Transformation by horizontal gene transfer has been an underestimated factor in the evolution of life on earth. For example, the rapid emergence of penicillin resistance among pneumococcal strains is due to their natural ability to become competent for natural transformation, i.e. to take up naked DNA from the environment. This property enables pneumococci to exchange genes with their siblings, or members of closely related species. To be able to control the spread of antibiotic resistance and other virulence genes it is important to understand how natural transformation contributes to the dissemination of these genes.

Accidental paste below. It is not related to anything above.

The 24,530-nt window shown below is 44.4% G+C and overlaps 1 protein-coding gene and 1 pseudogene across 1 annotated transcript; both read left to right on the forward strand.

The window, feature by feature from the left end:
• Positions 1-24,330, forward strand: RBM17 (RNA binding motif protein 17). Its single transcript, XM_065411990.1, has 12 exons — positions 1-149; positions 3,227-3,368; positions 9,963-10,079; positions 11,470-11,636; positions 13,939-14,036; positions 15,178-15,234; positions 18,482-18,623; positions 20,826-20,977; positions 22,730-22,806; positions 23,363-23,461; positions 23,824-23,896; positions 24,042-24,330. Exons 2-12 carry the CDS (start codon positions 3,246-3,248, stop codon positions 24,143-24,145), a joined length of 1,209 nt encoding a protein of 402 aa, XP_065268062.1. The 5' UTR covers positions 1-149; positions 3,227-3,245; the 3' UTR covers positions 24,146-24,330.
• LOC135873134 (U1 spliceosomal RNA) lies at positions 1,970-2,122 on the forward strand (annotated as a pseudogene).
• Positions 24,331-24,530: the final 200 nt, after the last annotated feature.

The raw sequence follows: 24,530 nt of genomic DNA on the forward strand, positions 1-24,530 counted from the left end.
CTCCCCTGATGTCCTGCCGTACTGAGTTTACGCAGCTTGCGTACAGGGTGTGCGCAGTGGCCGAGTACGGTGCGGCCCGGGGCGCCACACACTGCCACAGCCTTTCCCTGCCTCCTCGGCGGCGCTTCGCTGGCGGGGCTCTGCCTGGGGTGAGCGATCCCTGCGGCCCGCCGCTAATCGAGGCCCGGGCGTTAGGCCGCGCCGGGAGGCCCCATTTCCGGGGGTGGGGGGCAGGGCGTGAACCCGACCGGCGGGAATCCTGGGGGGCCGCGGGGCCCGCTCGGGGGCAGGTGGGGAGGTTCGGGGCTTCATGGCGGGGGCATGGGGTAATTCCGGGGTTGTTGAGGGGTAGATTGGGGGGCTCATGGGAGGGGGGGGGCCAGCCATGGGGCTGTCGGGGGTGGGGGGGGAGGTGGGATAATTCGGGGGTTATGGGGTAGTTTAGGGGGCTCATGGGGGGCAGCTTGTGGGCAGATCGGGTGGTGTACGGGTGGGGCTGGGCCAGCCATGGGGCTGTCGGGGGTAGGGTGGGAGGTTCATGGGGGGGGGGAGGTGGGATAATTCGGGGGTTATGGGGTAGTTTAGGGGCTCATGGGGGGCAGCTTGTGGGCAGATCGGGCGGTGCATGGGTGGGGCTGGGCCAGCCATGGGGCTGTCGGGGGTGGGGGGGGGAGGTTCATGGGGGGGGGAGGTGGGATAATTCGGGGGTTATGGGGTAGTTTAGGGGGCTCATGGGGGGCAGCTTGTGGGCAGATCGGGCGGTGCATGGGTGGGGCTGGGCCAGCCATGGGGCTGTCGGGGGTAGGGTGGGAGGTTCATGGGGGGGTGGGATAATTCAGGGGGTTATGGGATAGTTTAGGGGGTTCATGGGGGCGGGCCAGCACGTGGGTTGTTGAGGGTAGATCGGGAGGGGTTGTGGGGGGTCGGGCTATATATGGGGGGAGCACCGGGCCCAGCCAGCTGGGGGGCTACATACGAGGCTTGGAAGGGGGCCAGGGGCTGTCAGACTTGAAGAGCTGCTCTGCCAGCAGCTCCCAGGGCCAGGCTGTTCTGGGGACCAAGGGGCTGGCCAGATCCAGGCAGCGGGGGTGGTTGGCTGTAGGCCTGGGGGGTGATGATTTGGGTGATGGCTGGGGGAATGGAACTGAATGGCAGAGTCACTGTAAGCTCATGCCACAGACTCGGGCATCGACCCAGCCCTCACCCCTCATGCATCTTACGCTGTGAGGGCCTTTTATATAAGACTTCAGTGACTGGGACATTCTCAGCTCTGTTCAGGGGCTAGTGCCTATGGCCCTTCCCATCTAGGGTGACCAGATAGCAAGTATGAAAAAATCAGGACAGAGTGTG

Natural transformation in pneumococci also represents a prominent example of quorum-sensing-based gene regulation, where bacteria communicate via the export of small peptide pheromones. The group aims to understand the molecular details of such quorum-sensing-based gene regulation, and eventually to control such mechanisms.